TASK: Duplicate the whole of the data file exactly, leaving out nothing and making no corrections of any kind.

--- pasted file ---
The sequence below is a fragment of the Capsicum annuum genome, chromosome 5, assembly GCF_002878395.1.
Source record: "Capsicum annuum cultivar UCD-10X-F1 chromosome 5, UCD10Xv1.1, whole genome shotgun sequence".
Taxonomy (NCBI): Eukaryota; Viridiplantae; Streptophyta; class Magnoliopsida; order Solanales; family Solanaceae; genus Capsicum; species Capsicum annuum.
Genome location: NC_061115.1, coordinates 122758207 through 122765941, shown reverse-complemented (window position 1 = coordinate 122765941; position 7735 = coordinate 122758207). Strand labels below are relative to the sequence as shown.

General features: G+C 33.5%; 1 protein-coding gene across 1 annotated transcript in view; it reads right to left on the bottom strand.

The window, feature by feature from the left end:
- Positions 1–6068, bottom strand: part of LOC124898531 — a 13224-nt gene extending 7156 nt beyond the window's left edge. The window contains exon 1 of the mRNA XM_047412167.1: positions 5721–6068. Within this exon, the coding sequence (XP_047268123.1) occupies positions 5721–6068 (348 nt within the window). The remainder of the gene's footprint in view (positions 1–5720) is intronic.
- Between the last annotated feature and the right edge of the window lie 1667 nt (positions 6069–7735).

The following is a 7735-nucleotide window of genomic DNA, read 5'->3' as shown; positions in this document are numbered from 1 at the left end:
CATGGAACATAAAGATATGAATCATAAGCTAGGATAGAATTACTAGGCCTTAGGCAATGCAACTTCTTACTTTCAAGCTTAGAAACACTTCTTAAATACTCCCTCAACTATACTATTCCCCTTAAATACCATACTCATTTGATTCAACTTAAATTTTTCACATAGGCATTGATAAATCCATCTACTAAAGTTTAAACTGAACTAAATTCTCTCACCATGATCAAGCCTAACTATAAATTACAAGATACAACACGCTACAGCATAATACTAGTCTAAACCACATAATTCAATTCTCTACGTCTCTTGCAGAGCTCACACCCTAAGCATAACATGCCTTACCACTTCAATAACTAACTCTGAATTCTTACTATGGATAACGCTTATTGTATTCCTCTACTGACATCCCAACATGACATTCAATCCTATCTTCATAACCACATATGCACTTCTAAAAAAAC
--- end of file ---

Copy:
The sequence below is a fragment of the Capsicum annuum genome, chromosome 5, assembly GCF_002878395.1.
Source record: "Capsicum annuum cultivar UCD-10X-F1 chromosome 5, UCD10Xv1.1, whole genome shotgun sequence".
Taxonomy (NCBI): Eukaryota; Viridiplantae; Streptophyta; class Magnoliopsida; order Solanales; family Solanaceae; genus Capsicum; species Capsicum annuum.
Genome location: NC_061115.1, coordinates 122758207 through 122765941, shown reverse-complemented (window position 1 = coordinate 122765941; position 7735 = coordinate 122758207). Strand labels below are relative to the sequence as shown.

General features: G+C 33.5%; 1 protein-coding gene across 1 annotated transcript in view; it reads right to left on the bottom strand.

The window, feature by feature from the left end:
- Positions 1–6068, bottom strand: part of LOC124898531 — a 13224-nt gene extending 7156 nt beyond the window's left edge. The window contains exon 1 of the mRNA XM_047412167.1: positions 5721–6068. Within this exon, the coding sequence (XP_047268123.1) occupies positions 5721–6068 (348 nt within the window). The remainder of the gene's footprint in view (positions 1–5720) is intronic.
- Between the last annotated feature and the right edge of the window lie 1667 nt (positions 6069–7735).

The following is a 7735-nucleotide window of genomic DNA, read 5'->3' as shown; positions in this document are numbered from 1 at the left end:
CATGGAACATAAAGATATGAATCATAAGCTAGGATAGAATTACTAGGCCTTAGGCAATGCAACTTCTTACTTTCAAGCTTAGAAACACTTCTTAAATACTCCCTCAACTATACTATTCCCCTTAAATACCATACTCATTTGATTCAACTTAAATTTTTCACATAGGCATTGATAAATCCATCTACTAAAGTTTAAACTGAACTAAATTCTCTCACCATGATCAAGCCTAACTATAAATTACAAGATACAACACGCTACAGCATAATACTAGTCTAAACCACATAATTCAATTCTCTACGTCTCTTGCAGAGCTCACACCCTAAGCATAACATGCCTTACCACTTCAATAACTAACTCTGAATTCTTACTATGGATAACGCTTATTGTATTCCTCTACTGACATCCCAACATGACATTCAATCCTATCTTCATAACCACATATGCACTTCTAAAAAAAC